1995 – Space Mountain: De la Terre à la Lune
Location: Disneyland Paris
While Tony Baxter may never have gotten Discovery Bay off the ground, he did get a chance to revisit the concept nearly two decades later when he was named the creative director for Disneyland Paris… not a simple task, given that the French press had launched an all-out assault against the very “American” Disney brand infiltrating their country... That left Baxter with the difficult job of adding as much “European” as possible to the Disneyland concept. That’s why so many of Disneyland Paris’ rides – even classics! – look so much different from ours.
One of his most radical ideas? Baxter knew that the sleek, white, NASA-inspired, Space Age Tomorrowland would be of no interest to Europeans, so it was replaced entirely with a new concept called Discoveryland; a gleaming, golden seaside port that represents the future, but as it was envisioned by the past – a tomorrow that H.G. Wells, Leonardo da Vinci, or Jules Verne might’ve imagined.
Its headlining E-Ticket was a thrill. Half-submerged into a bubbling lagoon alongside the parked Nautilus stood the gleaming, brass, Victorian-steampunk Space Mountain. But unlike the more scientific exploits in American Space Mountains, Paris’ was a truly fantastic journey to the moon modeled after Verne’s novel, From the Earth to the Moon.
Of course, it, too, was stripped of its fantastic theming and completely redesigned as Star Wars Hyperspace Mountain: Rebel Mission, as chronicled in the outstanding Lost Legend: Space Mountain – De la Terre à la Lune feature that’s one of our favorites.
1996 – Journey to the Center of the Earth
Location: The Disney-MGM Studios
Status: Never built
According to the fascinating account of revered Disney historian Jim Hill, by the mid-1990s Disney-MGM Studios in Walt Disney World was growing stale. The miniscule movie park was only just beginning to grow past its unfortunate "half day park" label (thanks to the 1994 opening of the Twilight Zone Tower of Terror), but one element of the park that was suffering badly was its would-be hit: the Backlot Studio Tour.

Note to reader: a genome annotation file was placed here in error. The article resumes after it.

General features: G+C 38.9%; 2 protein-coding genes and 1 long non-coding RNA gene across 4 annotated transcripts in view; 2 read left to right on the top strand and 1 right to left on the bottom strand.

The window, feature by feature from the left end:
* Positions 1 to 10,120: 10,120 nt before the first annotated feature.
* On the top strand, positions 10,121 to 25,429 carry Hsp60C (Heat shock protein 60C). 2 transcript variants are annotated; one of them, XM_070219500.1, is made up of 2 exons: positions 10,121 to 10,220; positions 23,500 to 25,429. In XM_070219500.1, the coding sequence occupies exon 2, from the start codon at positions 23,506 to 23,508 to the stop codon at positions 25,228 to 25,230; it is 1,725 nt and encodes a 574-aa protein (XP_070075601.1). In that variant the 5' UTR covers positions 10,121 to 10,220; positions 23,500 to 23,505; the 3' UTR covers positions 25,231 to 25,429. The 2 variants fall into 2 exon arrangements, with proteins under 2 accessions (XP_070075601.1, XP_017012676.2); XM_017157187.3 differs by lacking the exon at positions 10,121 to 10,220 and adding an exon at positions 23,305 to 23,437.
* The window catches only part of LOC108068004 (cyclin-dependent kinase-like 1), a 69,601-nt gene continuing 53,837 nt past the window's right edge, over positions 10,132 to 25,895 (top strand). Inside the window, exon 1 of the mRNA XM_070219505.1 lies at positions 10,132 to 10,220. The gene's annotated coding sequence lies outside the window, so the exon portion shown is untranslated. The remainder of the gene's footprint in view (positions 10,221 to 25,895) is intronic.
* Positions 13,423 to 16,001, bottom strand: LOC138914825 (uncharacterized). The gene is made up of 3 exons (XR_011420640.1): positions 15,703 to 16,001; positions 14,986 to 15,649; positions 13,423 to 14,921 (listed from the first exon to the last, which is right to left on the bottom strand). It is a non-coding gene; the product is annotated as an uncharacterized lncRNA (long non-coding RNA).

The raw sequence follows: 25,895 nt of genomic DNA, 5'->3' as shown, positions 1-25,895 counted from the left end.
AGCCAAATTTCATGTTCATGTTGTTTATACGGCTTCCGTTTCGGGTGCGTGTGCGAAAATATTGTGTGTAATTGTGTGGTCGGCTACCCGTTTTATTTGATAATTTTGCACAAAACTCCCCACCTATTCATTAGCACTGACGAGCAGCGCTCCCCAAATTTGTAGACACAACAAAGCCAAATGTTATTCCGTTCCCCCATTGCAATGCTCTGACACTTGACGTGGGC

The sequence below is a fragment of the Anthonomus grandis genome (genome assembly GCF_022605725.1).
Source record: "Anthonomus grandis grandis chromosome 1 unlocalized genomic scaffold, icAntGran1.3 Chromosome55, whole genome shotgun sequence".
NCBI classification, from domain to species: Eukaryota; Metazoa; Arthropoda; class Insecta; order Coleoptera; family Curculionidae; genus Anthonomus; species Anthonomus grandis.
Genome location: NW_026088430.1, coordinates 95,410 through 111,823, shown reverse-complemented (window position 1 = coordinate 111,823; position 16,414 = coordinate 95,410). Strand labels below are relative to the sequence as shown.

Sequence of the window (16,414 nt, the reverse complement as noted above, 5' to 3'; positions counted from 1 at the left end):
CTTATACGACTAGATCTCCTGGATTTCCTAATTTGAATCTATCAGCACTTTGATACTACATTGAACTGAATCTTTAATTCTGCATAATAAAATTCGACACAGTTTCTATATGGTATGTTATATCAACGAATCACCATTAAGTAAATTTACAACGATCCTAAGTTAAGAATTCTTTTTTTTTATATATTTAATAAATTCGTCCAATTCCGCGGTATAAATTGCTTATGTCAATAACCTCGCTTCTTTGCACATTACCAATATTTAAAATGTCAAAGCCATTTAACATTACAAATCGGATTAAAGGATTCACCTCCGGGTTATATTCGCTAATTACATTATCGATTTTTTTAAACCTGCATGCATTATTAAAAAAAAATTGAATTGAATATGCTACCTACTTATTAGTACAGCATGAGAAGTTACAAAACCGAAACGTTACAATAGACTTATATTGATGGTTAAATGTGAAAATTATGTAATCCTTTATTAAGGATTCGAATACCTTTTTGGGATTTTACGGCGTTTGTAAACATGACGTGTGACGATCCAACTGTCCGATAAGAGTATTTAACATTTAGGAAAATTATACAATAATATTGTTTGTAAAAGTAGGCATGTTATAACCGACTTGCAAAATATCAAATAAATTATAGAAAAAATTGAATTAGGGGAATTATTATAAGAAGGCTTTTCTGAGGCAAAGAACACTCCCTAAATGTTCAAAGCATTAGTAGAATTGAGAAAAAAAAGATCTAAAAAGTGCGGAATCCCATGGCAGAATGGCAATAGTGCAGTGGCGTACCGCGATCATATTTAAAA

The tram-led tour through the park's real production facilities was becoming less and less spectacular as fewer and fewer productions used the Florida studio. Imagineers were working on ideas for supercharging the Studio Tour with more staged encounters and special effects demonstrations (like Catastophe Canyon) when rumblings of a Journey to the Center of the Earth film in production caught their eyes.
Imagineers – including Scott Sinclair – rallied behind the concept of a film themed to the Jules Verne novel and crafted an idea for a new stop on the Backlot Tram Tour. The studio trams would've entered into a studio soundstage that quickly gave way to a frigid subterranean chamber of icy stalagtites and endless caverns.
Around the corner, the tram would've driven through a fiery, sweltering underground chamber where roiling pits of glowing magma would support the sinking ruins of an ancient Atlantean city... a beautiful, hypnotic sight until guests passed under an odd, rock-like arch of undulating flattened plates... Driving against the glowing, molten surface of the Earth's core, the trams would've stalled out just as a forty foot tall subterranean worm would surface from beneath the magma, hissing and recoiling as if to strike!
Of course, this trip to the planet's core didn't come to pass. Michael Eisner wasn't pleased with the script optioned for the Journey to the Center of the Earth movie, so Disney never made it. That also meant that the tie-in Backlot Tram Tour scene was dead in the water... another failed Extraordinary Voyage.
20,000 Leagues at Magic Kingdom? Sunk.
Discovery Bay? Cancelled.
Space Mountain: De la Terre à la Lune? Grounded.
The Backlot Tram Tour's detour to the Center of the Earth? Canned.
Time and time again for the last sixty years, Imagineers watched as their attempts to include the stylized, literary, extraordinary voyages of Jules Verne fell to the wrecking ball… or worse, to a more profitable intellectual property. Today, it feels as if no Disney Parks project will be greenlit unless it’s backed by a blockbuster movie… and today, that means superheroes, Star Wars, princesses, or Pixar.
There appears to be just one exception… one resort that’s shielded from the whims of the Walt Disney Company and determined to bring original stories to life… And that’s exactly where Jules Verne’s greatest novel came to life in what may be Disney’s best ride ever. Read on…